After serving in an affiliate gang, Watanabe ascended to the top post of the Yamaguchi-gumi in 1989 and retired in 2005 — a period that proved to be one of the most important reigns in the gang’s 97-year history.
According to the National Police Agency, the Yamaguchi-gumi, the nation’s largest gang, has 15,000 official members and 16,000 affiliate members. Of the 47 administrative divisions in Japan, the gang maintains offices in 45, with Hiroshima and Okinawa prefectures being the two exceptions.
Much of the credit for the gang’s current strength is due to the work of Watanabe. Membership in the gang swelled by 5,000 men during his 16-year rule.
Following the enactment of the Anti-Organized Crime Law of 1992, he divided the gang into smaller regional groups to reduce law enforcement’s ability to monitor their businesses, which include trafficking in drugs, prostitution, pornography, and construction.
Watanabe will likely be most remembered for the Yamaguchi-gumi’s relief activities following the Great Hanshin Earthquake of 1995, when the gang provided 20,000 meals to survivors in Kobe. In the post-quake redevelopment, the gang prospered tremendously, primarily due to its dealings in construction and real estate.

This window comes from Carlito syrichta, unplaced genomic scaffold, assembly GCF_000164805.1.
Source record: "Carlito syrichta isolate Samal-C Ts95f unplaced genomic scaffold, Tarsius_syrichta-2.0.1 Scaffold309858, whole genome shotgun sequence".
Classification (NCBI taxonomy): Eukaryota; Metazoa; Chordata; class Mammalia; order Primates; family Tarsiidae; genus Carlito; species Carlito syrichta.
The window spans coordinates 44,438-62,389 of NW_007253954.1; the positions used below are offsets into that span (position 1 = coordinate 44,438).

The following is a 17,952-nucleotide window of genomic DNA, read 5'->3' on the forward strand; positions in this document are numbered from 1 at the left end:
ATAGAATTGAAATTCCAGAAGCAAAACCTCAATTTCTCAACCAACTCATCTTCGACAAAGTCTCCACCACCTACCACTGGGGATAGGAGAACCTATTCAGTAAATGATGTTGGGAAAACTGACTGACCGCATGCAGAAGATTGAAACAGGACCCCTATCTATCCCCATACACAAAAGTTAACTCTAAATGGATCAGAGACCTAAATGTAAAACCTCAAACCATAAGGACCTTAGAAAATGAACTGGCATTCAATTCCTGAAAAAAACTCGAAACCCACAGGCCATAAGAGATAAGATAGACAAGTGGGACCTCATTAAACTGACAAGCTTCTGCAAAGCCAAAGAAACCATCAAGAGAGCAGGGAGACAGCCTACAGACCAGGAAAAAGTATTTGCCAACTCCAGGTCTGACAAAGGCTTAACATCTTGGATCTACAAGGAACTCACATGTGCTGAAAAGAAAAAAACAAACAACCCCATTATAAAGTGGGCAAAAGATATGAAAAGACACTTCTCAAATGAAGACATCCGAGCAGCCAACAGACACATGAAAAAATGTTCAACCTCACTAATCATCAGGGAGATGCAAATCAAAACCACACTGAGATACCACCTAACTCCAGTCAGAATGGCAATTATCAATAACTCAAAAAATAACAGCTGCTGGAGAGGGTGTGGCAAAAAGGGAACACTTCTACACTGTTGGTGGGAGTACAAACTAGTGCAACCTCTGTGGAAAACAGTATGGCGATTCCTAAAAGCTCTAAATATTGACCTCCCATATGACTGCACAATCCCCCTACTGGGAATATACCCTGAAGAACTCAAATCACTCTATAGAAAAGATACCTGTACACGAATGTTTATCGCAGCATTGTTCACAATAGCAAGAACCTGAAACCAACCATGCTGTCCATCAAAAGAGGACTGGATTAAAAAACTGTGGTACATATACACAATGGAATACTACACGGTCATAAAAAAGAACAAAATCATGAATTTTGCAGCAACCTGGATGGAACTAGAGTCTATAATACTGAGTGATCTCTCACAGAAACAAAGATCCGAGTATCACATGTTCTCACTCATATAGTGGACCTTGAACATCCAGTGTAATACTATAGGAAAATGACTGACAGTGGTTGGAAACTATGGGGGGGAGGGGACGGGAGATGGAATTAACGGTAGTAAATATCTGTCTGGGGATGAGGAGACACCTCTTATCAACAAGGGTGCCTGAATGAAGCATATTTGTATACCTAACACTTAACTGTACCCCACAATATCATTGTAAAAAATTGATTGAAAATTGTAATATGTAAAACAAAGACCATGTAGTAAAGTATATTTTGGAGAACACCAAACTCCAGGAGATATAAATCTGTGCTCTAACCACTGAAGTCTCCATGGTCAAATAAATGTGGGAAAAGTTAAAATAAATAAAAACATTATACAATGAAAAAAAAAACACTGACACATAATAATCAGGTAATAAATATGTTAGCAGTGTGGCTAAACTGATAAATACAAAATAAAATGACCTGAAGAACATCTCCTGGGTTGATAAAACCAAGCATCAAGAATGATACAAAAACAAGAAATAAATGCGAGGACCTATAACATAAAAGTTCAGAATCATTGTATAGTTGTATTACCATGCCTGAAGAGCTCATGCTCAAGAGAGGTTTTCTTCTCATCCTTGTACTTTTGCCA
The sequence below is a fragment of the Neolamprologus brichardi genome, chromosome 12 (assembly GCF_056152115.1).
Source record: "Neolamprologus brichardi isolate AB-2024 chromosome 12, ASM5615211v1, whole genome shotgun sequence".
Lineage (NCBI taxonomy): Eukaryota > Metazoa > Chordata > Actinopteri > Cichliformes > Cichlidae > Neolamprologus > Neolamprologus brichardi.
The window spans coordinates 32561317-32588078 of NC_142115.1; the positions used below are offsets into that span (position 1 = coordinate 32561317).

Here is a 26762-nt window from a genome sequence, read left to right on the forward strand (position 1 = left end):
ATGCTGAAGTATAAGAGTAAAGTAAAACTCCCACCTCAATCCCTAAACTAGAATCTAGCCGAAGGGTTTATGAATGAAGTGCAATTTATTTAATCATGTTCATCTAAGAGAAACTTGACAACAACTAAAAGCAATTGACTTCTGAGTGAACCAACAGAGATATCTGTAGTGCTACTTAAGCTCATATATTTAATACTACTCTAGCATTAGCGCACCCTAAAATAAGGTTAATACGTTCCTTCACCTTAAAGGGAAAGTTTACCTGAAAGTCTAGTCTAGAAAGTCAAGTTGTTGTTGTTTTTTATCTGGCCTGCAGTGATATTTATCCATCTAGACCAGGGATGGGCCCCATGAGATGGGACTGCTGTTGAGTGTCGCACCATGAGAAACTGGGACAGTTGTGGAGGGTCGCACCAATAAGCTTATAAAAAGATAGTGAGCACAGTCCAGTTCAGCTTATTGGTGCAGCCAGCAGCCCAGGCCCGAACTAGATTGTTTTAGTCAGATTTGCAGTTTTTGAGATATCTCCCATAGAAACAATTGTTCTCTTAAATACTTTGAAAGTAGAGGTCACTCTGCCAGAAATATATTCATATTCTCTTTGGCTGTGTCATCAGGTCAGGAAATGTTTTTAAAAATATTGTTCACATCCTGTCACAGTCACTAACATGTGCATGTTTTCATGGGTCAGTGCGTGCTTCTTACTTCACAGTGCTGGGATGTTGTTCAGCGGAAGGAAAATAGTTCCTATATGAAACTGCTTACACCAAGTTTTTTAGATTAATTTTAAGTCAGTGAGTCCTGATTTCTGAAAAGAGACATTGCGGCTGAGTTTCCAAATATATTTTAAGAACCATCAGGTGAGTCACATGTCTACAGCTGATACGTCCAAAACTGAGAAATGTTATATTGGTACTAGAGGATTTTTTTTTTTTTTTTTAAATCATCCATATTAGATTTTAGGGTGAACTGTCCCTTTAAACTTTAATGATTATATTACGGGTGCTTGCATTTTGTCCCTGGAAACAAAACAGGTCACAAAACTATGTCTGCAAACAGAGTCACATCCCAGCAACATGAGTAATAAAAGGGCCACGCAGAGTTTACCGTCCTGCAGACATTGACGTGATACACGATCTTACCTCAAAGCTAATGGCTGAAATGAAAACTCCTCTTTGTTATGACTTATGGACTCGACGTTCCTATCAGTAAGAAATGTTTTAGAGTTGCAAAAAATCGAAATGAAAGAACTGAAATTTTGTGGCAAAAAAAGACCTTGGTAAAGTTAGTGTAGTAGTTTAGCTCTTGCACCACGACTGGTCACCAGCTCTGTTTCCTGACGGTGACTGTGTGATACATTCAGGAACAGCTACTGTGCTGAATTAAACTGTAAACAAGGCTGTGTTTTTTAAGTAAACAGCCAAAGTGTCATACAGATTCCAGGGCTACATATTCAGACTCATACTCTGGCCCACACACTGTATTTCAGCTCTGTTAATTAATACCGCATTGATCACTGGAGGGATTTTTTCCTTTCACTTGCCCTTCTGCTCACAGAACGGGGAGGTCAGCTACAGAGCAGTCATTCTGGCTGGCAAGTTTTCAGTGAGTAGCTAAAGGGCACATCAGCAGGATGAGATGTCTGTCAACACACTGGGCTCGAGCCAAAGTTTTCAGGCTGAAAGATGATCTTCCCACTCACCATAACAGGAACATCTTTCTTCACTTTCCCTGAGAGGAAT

The rise to power of Watanabe came at a time of crisis. Following the death of the Yamaguchi-gumi’s third-generation boss, Kazuo Taoka, in 1981. Taoka’s wife served as chairman until 1984, when Masahisa Takenaka was selected to lead the gang. However, he was shot and killed by a member of the Ichiwa-kai criminal syndicate one year later, during a war between the two underworld groups. The appointment of Watanabe four years later ended this decade-long period of instability.
Born in Tochigi Prefecture in 1941, Watanabe first entered organized crime at the age of 17, after graduating from junior-high school. Soon after he entered the Yamaken-gumi, a Yamaguchi-gumi affiliate. During a gang war in 1960, Watanabe proved to be skilled in mitigating disputes and slowly began his ascent within the organization.